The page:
Cambridge Quarterly of Healthcare Ethics 24 (4):420-430 (2015)
AbstractIn this paper, we present three necessary conditions for morally responsible animal research that we believe people on both sides of this debate can accept. Specifically, we argue that, even if human beings have higher moral status than nonhuman animals, animal research is morally permissible only if it satisfies (a) an expectation of sufficient net benefit, (b) a worthwhile-life condition, and (c) a no unnecessary-harm/qualified-basic-needs condition. We then claim that, whether or not these necessary conditions are jointly sufficient conditions of justified animal research, they are relatively demanding with the consequence that many animal experiments may fail to satisfy them.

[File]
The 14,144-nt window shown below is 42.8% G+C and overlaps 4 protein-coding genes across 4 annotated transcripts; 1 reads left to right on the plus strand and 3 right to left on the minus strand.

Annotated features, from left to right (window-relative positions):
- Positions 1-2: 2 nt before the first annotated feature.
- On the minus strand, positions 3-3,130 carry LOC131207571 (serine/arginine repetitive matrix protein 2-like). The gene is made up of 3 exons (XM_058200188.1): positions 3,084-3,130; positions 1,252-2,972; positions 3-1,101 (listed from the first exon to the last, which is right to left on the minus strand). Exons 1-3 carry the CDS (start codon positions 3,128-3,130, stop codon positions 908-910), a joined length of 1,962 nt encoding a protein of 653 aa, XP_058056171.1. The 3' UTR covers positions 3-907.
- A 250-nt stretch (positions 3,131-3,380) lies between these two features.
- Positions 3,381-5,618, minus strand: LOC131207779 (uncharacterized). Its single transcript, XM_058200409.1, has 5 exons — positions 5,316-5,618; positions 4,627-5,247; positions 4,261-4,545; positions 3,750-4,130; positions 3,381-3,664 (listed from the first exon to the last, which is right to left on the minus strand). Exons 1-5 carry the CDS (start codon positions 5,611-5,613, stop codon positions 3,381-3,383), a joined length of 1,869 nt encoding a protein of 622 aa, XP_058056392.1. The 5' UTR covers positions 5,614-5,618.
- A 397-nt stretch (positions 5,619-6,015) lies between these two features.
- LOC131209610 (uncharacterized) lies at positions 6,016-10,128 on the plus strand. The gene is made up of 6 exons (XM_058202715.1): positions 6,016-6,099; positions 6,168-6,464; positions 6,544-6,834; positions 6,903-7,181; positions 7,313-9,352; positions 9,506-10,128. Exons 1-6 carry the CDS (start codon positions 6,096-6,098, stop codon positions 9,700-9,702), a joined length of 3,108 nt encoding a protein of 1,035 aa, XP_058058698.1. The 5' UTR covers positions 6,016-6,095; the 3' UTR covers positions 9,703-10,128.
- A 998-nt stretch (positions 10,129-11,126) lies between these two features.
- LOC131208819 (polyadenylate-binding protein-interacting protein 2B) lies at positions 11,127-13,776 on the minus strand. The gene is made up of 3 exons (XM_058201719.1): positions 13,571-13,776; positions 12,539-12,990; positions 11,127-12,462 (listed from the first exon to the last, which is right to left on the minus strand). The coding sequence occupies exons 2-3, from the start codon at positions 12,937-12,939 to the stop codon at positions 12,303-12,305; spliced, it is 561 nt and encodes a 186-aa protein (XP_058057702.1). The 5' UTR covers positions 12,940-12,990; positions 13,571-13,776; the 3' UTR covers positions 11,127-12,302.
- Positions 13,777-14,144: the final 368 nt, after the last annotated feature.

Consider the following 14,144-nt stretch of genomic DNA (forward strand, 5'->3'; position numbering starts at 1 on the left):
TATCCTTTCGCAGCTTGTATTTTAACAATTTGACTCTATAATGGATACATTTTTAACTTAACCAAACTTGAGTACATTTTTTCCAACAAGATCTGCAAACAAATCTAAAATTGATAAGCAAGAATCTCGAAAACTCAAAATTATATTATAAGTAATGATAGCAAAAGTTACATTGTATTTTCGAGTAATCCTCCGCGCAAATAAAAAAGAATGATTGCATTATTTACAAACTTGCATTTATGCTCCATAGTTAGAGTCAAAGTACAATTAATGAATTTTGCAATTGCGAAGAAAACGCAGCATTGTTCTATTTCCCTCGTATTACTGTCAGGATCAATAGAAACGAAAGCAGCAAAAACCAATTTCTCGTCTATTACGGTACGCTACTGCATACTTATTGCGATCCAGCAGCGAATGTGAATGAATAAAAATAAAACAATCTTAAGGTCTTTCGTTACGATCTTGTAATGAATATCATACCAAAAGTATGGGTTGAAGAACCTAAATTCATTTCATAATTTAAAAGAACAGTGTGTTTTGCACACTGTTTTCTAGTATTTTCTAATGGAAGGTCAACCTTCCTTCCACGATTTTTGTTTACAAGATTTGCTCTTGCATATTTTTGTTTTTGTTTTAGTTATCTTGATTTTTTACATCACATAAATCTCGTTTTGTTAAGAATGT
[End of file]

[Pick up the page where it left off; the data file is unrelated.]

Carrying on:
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Citations of this work
Animal Research that Respects Animal Rights: Extending Requirements for Research with Humans to Animals.Angela K. Martin - 2022 - Cambridge Quarterly of Healthcare Ethics 31 (1):59-72.
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References found in this work
The case for animal rights.Tom Regan - 2009 - In Steven M. Cahn (ed.), Noûs. Oxford University Press. pp. 425-434.
The Flaws and Human Harms of Animal Experimentation.Aysha Akhtar - 2015 - Cambridge Quarterly of Healthcare Ethics 24 (4):407-419.
Lives in the Balance: Utilitarianism and Animal Research.Robert Bass - 2012 - In Jeremy Garrett (ed.), The Ethics of Animal Research: Exploring the Controversy. MIT Press.